Maybe it’s too early in the public review process. Or maybe the concept seems too far fetched for many to take seriously. But less than a dozen people spoke during Tuesday night’s first public meeting on a proposed underground line that would whisk passengers several miles to Dodger Stadium in less than four minutes — and for only $1.
The sparsely attended “public scoping meeting” hosted by the city was held in the left field seats at Dodger Stadium, which is near the eastern terminus of the Dugout Loop, the name of the 3.6-mile high-speed line that Elon Musk’s The Boring Company wants to build. (The western terminus would be located near the Red Line in either East Hollywood or Los Feliz.)
Instead of baseball scores and dramatic replays, the stadium’s scoreboard flashed wonky descriptions of the environmental review process that will look at the project’s significant impacts.
Most of those who spoke at the meeting favored the concept, praising it as an innovative, privately-financed project that would reduce congestion on game days and perhaps be duplicated in other parts of the country. Former Councilman Tom LaBonge, speaking in favor, said a similar high-speed line should be built to the Hollywood Bowl. “Dig a hole there, too,” he said.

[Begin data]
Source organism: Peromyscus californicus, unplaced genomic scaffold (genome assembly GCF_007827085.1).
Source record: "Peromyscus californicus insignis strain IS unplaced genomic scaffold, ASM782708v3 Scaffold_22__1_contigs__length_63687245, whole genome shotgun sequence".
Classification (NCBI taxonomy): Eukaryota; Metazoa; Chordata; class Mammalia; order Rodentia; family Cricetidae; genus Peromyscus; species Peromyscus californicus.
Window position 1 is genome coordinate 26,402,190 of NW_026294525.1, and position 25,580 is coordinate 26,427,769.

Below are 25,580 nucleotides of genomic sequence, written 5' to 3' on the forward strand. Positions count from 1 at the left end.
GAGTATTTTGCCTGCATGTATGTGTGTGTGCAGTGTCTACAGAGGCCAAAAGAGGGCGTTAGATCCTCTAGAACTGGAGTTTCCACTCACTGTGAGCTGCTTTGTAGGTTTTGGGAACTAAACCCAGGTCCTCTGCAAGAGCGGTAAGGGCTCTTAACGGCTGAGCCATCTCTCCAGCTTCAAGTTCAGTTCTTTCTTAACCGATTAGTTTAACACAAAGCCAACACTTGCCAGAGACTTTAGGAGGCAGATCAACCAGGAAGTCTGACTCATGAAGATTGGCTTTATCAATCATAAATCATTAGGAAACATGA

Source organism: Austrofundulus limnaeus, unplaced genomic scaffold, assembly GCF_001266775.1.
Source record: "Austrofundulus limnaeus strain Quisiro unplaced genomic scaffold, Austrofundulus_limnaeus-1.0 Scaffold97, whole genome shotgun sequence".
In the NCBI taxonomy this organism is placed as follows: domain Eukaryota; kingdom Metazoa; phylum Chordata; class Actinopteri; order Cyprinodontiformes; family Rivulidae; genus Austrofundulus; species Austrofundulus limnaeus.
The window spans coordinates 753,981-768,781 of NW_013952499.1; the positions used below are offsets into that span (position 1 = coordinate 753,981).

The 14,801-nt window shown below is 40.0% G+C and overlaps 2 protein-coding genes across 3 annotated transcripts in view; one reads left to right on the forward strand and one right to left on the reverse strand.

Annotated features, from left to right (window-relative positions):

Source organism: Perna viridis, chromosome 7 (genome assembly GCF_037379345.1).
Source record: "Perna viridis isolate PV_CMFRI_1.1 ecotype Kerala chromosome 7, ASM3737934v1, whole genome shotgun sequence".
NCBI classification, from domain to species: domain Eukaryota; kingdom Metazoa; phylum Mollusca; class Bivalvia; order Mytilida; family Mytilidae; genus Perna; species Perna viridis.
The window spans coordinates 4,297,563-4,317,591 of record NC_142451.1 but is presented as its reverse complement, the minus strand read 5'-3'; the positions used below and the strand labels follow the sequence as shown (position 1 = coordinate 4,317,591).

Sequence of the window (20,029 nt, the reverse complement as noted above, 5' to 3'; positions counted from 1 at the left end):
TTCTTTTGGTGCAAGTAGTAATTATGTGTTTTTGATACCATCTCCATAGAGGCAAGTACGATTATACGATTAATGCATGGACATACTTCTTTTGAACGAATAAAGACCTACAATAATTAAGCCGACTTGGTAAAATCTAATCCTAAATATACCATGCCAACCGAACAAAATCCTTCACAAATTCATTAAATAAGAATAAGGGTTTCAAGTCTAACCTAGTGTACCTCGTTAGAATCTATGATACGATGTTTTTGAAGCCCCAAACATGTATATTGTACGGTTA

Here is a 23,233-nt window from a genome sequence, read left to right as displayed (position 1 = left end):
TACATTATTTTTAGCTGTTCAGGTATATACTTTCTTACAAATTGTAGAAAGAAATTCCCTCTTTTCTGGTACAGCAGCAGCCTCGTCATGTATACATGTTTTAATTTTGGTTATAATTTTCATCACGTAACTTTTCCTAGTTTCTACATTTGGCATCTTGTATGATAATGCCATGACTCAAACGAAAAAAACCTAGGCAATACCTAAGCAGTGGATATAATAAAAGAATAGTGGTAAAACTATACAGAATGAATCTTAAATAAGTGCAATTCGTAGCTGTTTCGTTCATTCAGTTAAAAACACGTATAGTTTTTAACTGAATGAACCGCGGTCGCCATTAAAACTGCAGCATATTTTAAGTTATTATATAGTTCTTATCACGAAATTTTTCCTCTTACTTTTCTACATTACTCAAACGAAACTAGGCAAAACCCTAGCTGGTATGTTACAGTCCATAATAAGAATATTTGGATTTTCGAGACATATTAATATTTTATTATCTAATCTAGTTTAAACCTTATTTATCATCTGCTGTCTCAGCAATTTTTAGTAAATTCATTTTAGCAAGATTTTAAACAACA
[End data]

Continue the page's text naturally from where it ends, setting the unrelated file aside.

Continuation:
But others were skeptical about whether the Dugout Loop would significantly reduce traffic since it would transport only a fraction of fans who attend a game. One speaker wondered whether the project could sustain itself by charging only $1 while another person questioned the wisdom of building more tunnels in earthquake prone Los Angeles.
“The project appears to be a distraction,” said Patrick Dennis, who lives near the stadium.
An initial study conducted by the city’s Bureau of Engineering determined that the project could likely pose significant impacts on air quality, traffic, noise and on historic landmarks. But not all the impacts would necessarily be bad –traffic congestion and air quality may actually improve once the line is in operation, according to the study. Still, officials concluded that a more comprehensive environmental impact report needs to look at these and other issues.
The public now has 30 days to comment on the initial study before the Bureau of Engineer preparess a draft and then final impact reports. Those will trigger more public meetings and review.
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